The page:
The Oromia Student Union (OSU) had a Pre-College workshop on November 8, 2010. OSU is a student organization at the University of Minnesota Twin Cities. Founded in 1980, OSU has been the anchor and face of Oromo cultural identity on and around campus. The Pre-College workshop is one of the many activities that OSU hosts annually. The workshop, intended to orient high school Oromo students into college, drew close to 100 students from around Minneapolis and Saint Paul Public Schools.
The students began flocking to the Coffman Memorial Union at about 9AM. I chaperoned a group of students from Minneapolis school. Upon arrival, I was so astonished by the sophistication and organization of the OSU board. From ushers, to check-in staff, a delicious breakfast, a well-organized agenda and brochures in colorful folders — everything was in place and orderly.
The event began with a speech by Bikila Shuna, the current President of OSU. After introducing the 2010/11 OSU board, Bikila stressed the need for such event and thanked all those who made the event possible. His speech was followed by a moving presentation by Patrick Troup, the Director of the Multicultural Center for Academic Excellence (MCAE) at the University of Minnesota.
Relating his own journey to college and beyond, Patrick told the students,
…believe in yourself, take your education seriously, be proud of your heritage, hold onto your identity, stay connected to your roots, your identity is your power source, don’t let failure define you and do not give up on yourself because when you give up on yourself you give up on your community…in whatever you do, strive to be your best.
His speech was followed by a pointed pitch to prospective students by Jasmine Omorogbe, Admissions Counselor at the U of M.
The second part of the event consisted of a panel discussion, a presentation about Minnesota’s Future Doctors program and a group activity. The panelists were current U of M students. Five students responded to a series of questions from the audience ranging from identity on campus, admission, to scholarship opportunities and college life. Following an extended panel, Dame Idossa gave a very informative presentation about Minnesota’s Future Doctors program. According to their website, MN Future Doctors program “prepares college-age Minnesotans from underrepresented communities for admission to medical school.” In her presentation, Dame explained the work of MN Future Docs, how students will benefit from both summer and academic year components of the program and eligibility requirements to join.
The final segment of the workshop was a group activity. The students were divided up into smaller groups. Some graduates and current U of M students led the discussions on career options and college majors. I commend OSU for the great event. Indeed similar and many more events are necessary to make college accessible to students who are often first generation and new comers.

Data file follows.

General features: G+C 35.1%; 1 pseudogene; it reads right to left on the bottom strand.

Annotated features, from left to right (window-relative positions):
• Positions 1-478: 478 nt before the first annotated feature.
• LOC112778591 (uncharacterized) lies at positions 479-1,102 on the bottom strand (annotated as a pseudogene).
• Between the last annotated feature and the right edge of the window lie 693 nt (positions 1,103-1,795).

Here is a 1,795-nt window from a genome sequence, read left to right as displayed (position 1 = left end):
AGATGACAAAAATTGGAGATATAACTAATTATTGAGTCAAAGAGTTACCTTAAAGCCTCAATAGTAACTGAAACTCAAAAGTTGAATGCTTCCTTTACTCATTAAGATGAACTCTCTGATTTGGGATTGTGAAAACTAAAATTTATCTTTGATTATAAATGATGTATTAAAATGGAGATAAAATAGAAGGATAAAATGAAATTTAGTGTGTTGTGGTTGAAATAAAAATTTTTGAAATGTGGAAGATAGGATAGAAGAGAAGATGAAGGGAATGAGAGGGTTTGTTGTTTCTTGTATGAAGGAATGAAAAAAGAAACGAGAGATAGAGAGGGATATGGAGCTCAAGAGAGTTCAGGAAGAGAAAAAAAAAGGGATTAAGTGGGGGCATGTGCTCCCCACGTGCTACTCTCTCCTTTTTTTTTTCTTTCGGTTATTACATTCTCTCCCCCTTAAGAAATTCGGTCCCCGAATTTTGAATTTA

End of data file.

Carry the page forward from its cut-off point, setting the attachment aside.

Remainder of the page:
Among the returning graduates, I asked Hashim Adam, the immediate President of OSU for his thoughts. He is what he had to say;
Coming to America is distinct advantage for Oromo youth whose fate in their own home (Oromia) would have been unreasonable imprisonment, unemployment, torture or mental enslavement. As such, not taking advantage of the opportunities afforded to us in America is a huge failure. It is a failure not only for individuals but also for our communities. The youth need positive role models, mentors, and informers. Being informed is being empowered – that is essentially what the Oromia Student Union does. I believe bringing Oromo youth to a big institution like the U of M serves two goals.
1) It inspires the students to pursue higher education – they can see us and see that higher education is possible even if you are from Oromia or an ESL student.
2) They get the opportunity to network and explore various options – schools, majors and scholarships.
When OSU started a tutoring program at Lincoln International, a Minneapolis based charter high school, I came up with this short phrase – feed one mind today and that mind will eventually feed millions in years to come. I continue to believe by helping one Oromo student at a time, and if the trend continues, millions will be born to do the same – to be called upon in order to replicate the work.
Here are some suggestions on how to make the great event even more informative:
1) Inviting more school reps (admissions). A lot of high school students may not know the difference between 2years, 4years, private and public colleges. Inviting reps from all those institutions would give the students a broader pool to explore.
2) Making the group discussions grade appropriate. Most of the students that attended the workshop were 9 th through 12th graders. As such, they were at different levels in their journey to college. Twelve graders may need to focus on exploring and applying to colleges and scholarships. Juniors should be looking at ACT, exploring volunteer opportunities and career explorations. Study skills, information about the various college options, test taking strategies etc are more appropriate for sophomores and 9th graders. To accommodate the need of each grade level and also make the information more useful across the board, doing a grade specific workshops could be the best way to go about.
3) Scholarships. College is expensive and tuition has been rising in recent years. However, there is a wealth of resources out there for everyone to make college affordable. Scholarships are available for everyone even for things such as being left handed. The challenge is, not everyone knows where to look. Making a list of scholarship or even legitimate scholarship sites (there are many who are not) available for students could be most helpful.